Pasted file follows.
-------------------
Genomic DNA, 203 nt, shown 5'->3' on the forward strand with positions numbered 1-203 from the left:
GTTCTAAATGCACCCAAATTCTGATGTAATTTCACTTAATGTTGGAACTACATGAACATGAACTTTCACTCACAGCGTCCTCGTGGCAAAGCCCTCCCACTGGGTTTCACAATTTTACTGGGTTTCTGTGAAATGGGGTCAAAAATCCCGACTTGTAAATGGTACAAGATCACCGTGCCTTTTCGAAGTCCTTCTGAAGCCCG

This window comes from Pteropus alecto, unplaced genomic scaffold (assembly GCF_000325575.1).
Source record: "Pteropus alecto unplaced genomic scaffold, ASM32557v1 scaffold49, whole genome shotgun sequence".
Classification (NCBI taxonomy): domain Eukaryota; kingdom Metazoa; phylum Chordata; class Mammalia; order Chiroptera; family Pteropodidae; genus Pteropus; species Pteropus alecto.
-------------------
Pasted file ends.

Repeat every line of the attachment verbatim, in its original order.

Genomic DNA, 203 nt, shown 5'->3' on the forward strand with positions numbered 1-203 from the left:
GTTCTAAATGCACCCAAATTCTGATGTAATTTCACTTAATGTTGGAACTACATGAACATGAACTTTCACTCACAGCGTCCTCGTGGCAAAGCCCTCCCACTGGGTTTCACAATTTTACTGGGTTTCTGTGAAATGGGGTCAAAAATCCCGACTTGTAAATGGTACAAGATCACCGTGCCTTTTCGAAGTCCTTCTGAAGCCCG

This window comes from Pteropus alecto, unplaced genomic scaffold (assembly GCF_000325575.1).
Source record: "Pteropus alecto unplaced genomic scaffold, ASM32557v1 scaffold49, whole genome shotgun sequence".
Classification (NCBI taxonomy): domain Eukaryota; kingdom Metazoa; phylum Chordata; class Mammalia; order Chiroptera; family Pteropodidae; genus Pteropus; species Pteropus alecto.